To ease the Big Day jitters, Aberdeen Florist suggests selecting something blue, a hue known for its calming effect, and leaves it up to the lily grass to unify their combination of textures and colors.

Spring is in the air. Orange roses create a sense of warmth and playfulness in this sweet and simple arrangement from Maggie’s Farm.

This blushing bouquet is proof that the effect of using varients of the same hue is simply stunning. Maggie’s Farm selects a flower and berries from the bouquet for the boutonniere.

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Nothing says romance quite like red and pink roses. This heart-shaped bouquet by Botanicals, elegantly embellished with pearl beading, is designed to make a lasting impression.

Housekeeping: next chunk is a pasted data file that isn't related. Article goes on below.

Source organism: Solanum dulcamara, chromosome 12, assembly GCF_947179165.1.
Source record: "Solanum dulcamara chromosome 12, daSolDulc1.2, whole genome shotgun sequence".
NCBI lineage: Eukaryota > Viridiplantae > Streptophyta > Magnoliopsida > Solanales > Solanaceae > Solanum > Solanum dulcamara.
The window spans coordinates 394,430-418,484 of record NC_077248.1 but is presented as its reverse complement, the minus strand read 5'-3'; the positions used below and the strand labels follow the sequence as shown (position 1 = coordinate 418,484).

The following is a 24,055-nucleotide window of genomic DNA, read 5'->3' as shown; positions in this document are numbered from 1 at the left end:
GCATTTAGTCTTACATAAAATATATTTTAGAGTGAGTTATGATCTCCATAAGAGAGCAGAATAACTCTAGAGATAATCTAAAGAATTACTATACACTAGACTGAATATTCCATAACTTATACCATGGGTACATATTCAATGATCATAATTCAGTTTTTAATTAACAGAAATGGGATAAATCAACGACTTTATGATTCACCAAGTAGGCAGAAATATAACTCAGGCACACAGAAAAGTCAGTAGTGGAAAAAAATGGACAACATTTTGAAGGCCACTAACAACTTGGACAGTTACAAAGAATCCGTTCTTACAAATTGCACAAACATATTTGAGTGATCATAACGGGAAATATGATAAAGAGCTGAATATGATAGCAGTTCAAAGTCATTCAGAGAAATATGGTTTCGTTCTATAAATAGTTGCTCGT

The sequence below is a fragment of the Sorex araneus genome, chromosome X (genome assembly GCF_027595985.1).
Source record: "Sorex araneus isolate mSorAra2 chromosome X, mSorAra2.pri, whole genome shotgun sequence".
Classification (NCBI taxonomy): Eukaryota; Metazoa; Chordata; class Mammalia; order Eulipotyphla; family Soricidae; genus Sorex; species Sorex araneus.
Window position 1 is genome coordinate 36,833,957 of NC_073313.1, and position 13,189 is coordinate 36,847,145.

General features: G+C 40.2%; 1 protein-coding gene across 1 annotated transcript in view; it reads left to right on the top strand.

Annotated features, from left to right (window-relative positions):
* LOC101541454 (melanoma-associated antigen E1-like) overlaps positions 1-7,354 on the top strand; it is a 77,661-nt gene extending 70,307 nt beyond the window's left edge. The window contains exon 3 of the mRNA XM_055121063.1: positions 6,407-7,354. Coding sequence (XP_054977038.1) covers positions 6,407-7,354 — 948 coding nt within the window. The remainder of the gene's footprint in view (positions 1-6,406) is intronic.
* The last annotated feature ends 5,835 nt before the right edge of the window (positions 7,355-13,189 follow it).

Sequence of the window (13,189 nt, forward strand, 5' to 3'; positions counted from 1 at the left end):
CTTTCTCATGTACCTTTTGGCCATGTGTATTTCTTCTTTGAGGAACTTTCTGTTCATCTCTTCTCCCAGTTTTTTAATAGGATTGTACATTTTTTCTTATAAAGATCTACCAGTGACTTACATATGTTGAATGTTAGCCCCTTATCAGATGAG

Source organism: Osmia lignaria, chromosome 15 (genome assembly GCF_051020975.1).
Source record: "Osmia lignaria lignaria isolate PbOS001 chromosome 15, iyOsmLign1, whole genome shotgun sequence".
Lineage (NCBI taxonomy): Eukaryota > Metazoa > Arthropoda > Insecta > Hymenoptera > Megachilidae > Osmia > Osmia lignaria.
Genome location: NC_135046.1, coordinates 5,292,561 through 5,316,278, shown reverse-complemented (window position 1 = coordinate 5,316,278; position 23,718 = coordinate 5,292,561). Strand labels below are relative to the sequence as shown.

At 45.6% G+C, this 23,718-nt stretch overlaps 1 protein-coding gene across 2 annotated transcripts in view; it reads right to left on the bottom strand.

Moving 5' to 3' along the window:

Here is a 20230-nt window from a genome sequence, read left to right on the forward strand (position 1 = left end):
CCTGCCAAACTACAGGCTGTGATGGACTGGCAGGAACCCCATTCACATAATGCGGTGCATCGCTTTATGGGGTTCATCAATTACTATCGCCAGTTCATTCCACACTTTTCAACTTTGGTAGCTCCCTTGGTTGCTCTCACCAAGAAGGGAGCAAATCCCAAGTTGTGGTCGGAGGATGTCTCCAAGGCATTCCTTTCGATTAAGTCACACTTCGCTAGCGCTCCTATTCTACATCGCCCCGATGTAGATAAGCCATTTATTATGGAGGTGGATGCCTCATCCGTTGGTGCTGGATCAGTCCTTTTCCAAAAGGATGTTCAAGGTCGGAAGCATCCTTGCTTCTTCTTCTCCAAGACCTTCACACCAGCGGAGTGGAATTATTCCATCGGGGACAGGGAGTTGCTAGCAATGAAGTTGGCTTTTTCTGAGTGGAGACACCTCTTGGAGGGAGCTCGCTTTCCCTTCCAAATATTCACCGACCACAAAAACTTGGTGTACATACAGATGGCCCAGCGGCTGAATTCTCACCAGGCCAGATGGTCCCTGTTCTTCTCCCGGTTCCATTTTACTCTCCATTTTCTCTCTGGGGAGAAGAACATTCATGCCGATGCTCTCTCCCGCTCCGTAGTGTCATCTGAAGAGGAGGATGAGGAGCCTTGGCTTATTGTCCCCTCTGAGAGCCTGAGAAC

These exotic arrangements by Aldena Frye exemplify the beauty of creativity. Though non-traditional, the bold combination of flowers, foliage and feathers is elegant and, most importantly, unique.